It is an insanely huge Gymnasium in pseudo gothic style (15+ squash courts, 50 yards swimming pool, two rowing tanks, Sauna etc.). I guess this is what tuition fees are spent on. Although, to be fair, I must admit that tuition apparently only pays for 1/3 of the law school’s expenses (the remaining 2/3 being owed to the generosity of donors most of whom are Yale alumni).

For more on the LL.M. programs at Yale Law, please see the school’s profile on LLM GUIDE.

The Yale LL.M: Getting here

There are several possible meanings that one might attach to this post’s somewhat vague title. I will not, today, be writing about how to get admitted into YLS. To be frank, I don’t know much about it. Nor will I be blogging about the endless paperwork, fundraising and self-(or soul-)selling that took me here. You will soon find out about that yourselves (and I will share some of my thoughts on the admission process well before the end of the December application deadlines). Instead, I will begin with the down-to-earth question of how to – physically – get here.

Unsurprisingly, I took a plane. I recommend flying into New York. Taking the 2-hour MTA train from Grand Central Station to New Haven is a great means of catching one first glimpse of the great city of New York.

It also gives you a good idea of the ease with which you can reach NYC, whenever New Haven should start to feel boring. For those used to bigger cities: Be prepared for a small place! You can virtually walk everywhere and you will know your way around after just a couple of days.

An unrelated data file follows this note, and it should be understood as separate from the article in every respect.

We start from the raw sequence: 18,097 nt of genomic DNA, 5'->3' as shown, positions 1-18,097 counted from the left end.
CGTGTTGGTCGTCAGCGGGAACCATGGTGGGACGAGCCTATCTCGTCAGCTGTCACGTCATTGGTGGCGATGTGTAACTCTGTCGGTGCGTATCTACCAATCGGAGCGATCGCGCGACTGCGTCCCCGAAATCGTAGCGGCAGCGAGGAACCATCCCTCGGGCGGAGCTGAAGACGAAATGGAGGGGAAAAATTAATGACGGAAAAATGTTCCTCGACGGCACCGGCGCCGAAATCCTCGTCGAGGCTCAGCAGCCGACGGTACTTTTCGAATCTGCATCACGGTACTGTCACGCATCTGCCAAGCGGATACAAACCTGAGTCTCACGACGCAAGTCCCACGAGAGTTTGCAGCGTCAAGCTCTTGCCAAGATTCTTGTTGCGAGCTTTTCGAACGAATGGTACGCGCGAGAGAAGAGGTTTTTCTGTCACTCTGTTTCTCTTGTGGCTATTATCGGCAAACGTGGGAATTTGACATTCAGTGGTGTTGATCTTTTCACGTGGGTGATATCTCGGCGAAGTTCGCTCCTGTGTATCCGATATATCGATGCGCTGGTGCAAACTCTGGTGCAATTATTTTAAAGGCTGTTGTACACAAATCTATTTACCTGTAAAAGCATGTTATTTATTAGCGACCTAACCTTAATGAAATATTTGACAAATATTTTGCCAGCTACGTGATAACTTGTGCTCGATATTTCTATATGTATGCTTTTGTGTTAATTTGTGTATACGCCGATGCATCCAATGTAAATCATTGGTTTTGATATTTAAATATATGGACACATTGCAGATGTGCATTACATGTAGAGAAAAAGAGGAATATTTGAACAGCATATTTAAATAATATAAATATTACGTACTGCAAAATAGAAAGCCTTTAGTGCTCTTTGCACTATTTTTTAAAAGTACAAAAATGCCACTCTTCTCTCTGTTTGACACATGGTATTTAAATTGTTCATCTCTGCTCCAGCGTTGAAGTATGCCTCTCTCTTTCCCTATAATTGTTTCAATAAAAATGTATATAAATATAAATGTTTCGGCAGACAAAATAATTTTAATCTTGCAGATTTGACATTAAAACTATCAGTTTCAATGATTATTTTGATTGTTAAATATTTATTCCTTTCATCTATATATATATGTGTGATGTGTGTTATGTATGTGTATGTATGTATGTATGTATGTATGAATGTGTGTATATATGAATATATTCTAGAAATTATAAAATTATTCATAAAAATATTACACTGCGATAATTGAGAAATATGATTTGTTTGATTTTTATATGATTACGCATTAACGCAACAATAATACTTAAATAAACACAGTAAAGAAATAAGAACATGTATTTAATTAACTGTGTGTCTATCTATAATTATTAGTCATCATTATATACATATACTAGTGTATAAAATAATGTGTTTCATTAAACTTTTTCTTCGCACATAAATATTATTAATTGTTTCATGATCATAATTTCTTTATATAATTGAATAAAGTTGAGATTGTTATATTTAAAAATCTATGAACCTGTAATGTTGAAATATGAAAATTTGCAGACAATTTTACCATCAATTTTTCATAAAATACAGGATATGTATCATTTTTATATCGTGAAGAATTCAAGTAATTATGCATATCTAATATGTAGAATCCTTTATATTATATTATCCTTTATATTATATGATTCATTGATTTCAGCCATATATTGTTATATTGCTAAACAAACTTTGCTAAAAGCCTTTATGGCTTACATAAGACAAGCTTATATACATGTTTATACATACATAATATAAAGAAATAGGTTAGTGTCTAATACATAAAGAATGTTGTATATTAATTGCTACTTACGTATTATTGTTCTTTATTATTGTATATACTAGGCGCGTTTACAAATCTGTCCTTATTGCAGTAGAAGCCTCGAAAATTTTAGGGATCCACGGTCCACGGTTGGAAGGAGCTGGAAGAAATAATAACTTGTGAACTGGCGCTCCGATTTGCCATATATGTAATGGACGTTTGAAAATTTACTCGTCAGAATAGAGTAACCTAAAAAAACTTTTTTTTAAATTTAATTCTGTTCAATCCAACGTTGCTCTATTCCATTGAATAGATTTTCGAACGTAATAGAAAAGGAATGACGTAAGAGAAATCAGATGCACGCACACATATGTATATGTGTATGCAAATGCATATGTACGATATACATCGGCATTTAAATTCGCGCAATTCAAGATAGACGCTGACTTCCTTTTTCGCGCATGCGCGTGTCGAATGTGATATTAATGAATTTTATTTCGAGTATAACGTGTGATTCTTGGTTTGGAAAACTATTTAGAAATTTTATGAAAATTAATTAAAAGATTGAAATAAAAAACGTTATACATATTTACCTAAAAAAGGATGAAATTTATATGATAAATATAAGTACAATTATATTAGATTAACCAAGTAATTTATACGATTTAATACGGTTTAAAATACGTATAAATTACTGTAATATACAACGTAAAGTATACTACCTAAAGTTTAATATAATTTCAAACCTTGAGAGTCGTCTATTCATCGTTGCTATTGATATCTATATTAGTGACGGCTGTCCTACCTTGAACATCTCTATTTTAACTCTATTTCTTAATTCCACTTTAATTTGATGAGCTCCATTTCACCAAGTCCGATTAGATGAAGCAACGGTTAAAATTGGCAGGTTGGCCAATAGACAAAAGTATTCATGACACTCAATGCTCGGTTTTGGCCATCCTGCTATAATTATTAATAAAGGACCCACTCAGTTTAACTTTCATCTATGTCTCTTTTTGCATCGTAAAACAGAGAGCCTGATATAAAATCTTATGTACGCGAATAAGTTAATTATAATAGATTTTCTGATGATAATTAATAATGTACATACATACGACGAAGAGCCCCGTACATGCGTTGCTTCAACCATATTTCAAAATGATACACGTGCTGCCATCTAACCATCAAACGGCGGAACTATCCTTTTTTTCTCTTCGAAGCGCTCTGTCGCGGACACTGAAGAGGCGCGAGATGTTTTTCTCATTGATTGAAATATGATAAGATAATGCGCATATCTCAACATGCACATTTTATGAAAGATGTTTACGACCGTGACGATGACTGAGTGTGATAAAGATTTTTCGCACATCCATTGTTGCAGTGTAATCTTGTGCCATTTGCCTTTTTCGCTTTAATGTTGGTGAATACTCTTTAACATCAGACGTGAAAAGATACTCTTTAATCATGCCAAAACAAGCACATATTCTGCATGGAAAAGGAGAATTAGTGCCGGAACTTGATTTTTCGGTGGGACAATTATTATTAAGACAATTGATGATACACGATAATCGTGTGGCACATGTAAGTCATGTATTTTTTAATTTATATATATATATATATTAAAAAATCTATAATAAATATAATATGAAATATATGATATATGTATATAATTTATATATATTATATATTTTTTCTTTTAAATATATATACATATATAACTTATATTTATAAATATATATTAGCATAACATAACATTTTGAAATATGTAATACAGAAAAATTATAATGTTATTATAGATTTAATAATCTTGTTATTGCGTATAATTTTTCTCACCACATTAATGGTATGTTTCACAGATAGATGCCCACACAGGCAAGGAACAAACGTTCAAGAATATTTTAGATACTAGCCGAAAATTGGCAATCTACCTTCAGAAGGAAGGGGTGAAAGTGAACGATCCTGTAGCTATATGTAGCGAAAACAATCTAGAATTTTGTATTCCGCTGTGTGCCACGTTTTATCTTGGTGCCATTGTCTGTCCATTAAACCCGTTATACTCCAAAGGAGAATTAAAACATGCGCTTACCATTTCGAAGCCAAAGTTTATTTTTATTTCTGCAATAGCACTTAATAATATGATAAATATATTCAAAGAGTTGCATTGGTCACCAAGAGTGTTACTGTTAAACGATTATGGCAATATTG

There are, of course, other means of getting here. You can take the shuttle from JFK airport, take AMTRAK from downtown New York Port Authority. Beware though, since the latter is more than twice the price of the MTA train and only slightly faster. I guess you could also fly into Boston and take AMTRAK or Megabus.

Once you arrive in New Haven, please do not take a cab to your place! There is the free Yale Shuttle taking you downtown and to some other places. There is also Uber and Lyft. If you do insist on taking a cab, write down the name of the cab company and your driver. Or just don’t leave your smartphone in the cab, since you will not see it again. I guess this is the message I learned, spending my first few hours in New Haven erring around town on the lookout for the driver in order to retrieve my phone. At least now I know the place.